If you wandered into any restaurant or supermarket (before the coronavirus crisis of course), you would see endless options for health-conscious customers who favour a lifestyle free from gluten and dairy.
It’s a trend that big companies have keenly capitalised on, who can forget Greggs’s glorious win with the meat-free ‘steak bake last year, which saw the pastries chain generate a stealthy 27% rise in pre-tax profits. Even back in 2018, the UK launched the most vegan produce than any other country.
So if you are a keen entrepreneur eager to enter the food industry, it would probably be best to favour plants over poultry in order to rack in a hefty profit.
If you’re looking for proof, search no further than Italian/British business duo, Matteo Ferrari and Nick Croft-Simon, co-founders of the multi-million brand White Rabbit Pizza.
Today, they are selling their fresh-from-the-fridge pizzas in over 750 UK stores and revenues are expected to hit £3.5M for the year ahead. Real Business sits down with the pair to hear their recipe for success…
Real Business (RB): Why the pizza industry
Matteo Ferrari?(TF):?I’ve been involved with pizza since I was young! I?m originally from Bergamo in Northern Italy and had worked in my uncle’s pizzeria most of my life. I later moved to the UK and became head chef at “The White Rabbit” pub in Oxford city centre, I took over the menu and got to work making loads of pizzas. At the pub, I met Nick, who was a bartender and we started the journey to “The White Rabbit Pizza Co?. We both noticed that there were loads of customers coming in asking for free-from pizzas and that’s where we had the idea that something was missing from the supermarket shelves.
RB: A growing number of young millennials are eager to become entrepreneurs, what’s your advice for them
NicK Croft-Simon (NS):Be a sponge! There are some things in business you can only learn through experience, and people who have been there and done it are a short cut to that experience. Take every coffee, phone call, etc, you can; take advantage of the fact that people inherently love giving advice. If?you have started a successful business, chances are you have gone through a lot of pain and problem solving to get there, reliving this journey and offering insight gives you a great sense of pride and fulfilment. You aren’t being a nuisance, you’re stroking their ego, so don’t be afraid to ask!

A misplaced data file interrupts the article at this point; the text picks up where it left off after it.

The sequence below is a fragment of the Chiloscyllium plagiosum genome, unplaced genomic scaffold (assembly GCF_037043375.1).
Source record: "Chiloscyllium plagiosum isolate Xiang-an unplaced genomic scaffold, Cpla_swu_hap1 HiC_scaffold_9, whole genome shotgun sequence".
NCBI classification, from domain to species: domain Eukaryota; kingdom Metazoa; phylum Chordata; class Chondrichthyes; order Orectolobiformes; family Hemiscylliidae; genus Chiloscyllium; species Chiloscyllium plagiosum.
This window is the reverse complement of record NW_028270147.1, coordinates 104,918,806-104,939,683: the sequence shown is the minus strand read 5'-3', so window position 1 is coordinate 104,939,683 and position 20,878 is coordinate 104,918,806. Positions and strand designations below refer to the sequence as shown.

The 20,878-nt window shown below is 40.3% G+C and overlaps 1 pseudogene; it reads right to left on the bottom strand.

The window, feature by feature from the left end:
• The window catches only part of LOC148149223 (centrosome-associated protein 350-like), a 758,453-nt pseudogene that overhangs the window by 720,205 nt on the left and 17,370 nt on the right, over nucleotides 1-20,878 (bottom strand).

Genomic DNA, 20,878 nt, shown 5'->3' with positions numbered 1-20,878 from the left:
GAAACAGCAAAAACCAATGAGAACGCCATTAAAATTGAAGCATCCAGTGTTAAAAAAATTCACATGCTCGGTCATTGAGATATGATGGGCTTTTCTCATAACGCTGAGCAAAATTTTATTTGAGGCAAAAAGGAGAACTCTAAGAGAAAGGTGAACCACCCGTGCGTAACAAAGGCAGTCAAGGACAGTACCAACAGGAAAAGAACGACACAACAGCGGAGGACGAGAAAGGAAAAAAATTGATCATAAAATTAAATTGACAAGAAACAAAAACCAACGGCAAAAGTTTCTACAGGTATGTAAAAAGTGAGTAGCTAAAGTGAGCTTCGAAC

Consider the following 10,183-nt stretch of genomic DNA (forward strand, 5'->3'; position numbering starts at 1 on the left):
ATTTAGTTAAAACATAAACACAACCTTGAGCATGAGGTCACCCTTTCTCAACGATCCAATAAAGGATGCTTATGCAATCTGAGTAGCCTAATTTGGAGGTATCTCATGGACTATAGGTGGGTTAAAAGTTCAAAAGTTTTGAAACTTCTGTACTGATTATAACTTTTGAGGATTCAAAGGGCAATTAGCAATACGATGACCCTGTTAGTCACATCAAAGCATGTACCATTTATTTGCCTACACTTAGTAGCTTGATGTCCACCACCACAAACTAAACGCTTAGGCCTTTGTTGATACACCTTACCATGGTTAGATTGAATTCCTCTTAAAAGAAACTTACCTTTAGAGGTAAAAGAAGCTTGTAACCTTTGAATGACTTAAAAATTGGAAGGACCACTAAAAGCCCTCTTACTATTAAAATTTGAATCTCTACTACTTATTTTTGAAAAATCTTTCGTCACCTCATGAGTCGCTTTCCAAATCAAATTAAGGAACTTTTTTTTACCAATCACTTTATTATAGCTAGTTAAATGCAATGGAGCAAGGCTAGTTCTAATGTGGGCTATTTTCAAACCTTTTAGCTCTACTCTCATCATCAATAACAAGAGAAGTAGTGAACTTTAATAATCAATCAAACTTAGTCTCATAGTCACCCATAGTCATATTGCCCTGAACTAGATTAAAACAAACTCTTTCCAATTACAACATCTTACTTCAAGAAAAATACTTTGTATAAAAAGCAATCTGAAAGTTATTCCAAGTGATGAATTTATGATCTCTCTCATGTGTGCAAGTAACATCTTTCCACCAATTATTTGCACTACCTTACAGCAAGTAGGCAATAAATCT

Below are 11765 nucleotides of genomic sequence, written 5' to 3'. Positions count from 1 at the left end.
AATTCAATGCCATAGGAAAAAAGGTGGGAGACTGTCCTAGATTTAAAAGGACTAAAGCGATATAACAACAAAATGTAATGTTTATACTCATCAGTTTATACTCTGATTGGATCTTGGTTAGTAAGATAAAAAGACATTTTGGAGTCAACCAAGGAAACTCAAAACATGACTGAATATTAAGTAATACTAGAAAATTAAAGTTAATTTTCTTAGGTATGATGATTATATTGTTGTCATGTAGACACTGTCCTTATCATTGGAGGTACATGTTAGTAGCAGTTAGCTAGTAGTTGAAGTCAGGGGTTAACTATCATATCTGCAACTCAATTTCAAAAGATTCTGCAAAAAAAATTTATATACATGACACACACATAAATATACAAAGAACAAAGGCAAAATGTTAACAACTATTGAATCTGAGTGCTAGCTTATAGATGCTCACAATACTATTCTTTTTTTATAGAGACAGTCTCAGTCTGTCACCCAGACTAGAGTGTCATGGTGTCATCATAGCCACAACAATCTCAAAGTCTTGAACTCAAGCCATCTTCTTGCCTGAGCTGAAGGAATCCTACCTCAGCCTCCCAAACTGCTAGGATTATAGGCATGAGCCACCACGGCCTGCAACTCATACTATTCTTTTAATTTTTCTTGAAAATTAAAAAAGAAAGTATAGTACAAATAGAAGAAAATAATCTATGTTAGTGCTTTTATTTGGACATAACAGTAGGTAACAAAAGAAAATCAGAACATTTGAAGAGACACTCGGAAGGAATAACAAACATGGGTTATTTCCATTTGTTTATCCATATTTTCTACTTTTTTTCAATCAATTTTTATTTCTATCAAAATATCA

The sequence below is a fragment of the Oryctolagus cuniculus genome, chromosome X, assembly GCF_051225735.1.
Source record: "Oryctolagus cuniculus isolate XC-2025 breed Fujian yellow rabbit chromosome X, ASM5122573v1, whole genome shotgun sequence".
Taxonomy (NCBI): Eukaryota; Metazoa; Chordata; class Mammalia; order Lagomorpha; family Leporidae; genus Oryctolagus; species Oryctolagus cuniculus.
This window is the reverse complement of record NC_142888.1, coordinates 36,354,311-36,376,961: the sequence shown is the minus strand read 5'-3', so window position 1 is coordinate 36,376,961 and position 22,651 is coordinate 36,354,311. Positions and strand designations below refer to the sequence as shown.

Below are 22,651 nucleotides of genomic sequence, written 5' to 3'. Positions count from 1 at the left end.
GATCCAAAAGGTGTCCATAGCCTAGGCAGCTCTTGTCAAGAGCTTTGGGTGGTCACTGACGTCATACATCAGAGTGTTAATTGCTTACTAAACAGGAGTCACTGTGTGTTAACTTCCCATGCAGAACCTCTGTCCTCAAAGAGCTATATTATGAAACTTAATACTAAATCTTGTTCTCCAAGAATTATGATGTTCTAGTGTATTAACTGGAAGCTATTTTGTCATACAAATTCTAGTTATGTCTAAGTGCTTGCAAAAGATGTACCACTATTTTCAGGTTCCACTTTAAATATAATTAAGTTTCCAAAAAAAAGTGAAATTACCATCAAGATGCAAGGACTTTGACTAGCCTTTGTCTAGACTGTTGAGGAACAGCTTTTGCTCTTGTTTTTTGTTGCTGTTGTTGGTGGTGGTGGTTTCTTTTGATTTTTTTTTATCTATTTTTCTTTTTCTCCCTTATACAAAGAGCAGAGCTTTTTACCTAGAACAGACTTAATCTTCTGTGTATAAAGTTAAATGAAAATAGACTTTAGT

RB: How did you get brands like Waitrose or Sainsbury’s to recognise you
NS: We actually got very lucky with Sainsbury’s, they approached us! But ultimately, that’s because of all of the hard work we d put in beforehand. We d been listed in smaller retailers, like Abel & Cole, Ocado, Whole Foods, etc and had started to build a reputation in these retailers and with shoppers for being delicious pizzas. We also started to collect a number of awards from Lunch!, Great Taste and FreeFrom Food. So by putting in the hard work on making great pizzas, getting the word out through loads of samplings in these smaller retailers, we d begun to build a name for ourselves among free-from shoppers and that’s when Sainsbury’s approached us in 2017. With Waitrose, we reached out to them but the timing was perfect as they were putting a huge focus behind plant-based ranges.
RB: Any tips for smaller brands who want to be stocked in major supermarkets?
TF:?Often with these big retailers, you’re going to need to approach them and have a really clear case on what you bring to the market and their shoppers. They?re also going to want to see you’ve been successful with shoppers in the smaller, independent retailers. Making sure you’re really consumer-focused and have developed and engineered your product to meet a clear demand is key and will ultimately help you to build relationships with the bigger retailers.
RB: Would the business be as successful if you had not capitalised on the growing trend of “vegan” and “gluten-free” food
TF: The idea of our brand was to disrupt and modernise what we thought was quite a stagnant pizza fixture, but we knew that to have any chance, we needed to focus on serving unmet consumer needs, it was the best route to becoming the challenger brand we wanted to be. The category is dominated by very big players and I think if we re honest, without delivering an unmet need, we would ve been crushed fairly quickly had we tried to enter the space.
RB: What do you think the biggest challenge is for first-time business owners
NS: Stress! For years I struggled to reconcile the fact that the thing that brought me the most joy in my life also brought me, by far, the most misery. For every year we survived, I was no less stressed than I was at the very beginning. The moment I embraced the constant, terrifying fear of failure and began to see it for what it was,I felt a huge weight lifted from my shoulders. The day-to-day stress and angst is still there, but my relationship with that stress is totally different.
RB: What has been a business high, and business low for you
TF: We are very people-oriented and our biggest lows and highs are reflective of that. Our deepest lows, if we re honest, have always come from trying to mix business with friendship. They were undoubtedly the most difficult obstacles that we ve had to overcome. Thankfully, it did no lasting damage to our relationships with these friends, but that didn?t make it any less painful at the time. Similarly, the biggest high we feel is when we look around and see a flourishing team of people who care about our business as much as we do. There is no greater feeling of fulfilment than that, and we try to remind ourselves of it every single time we step into the office. .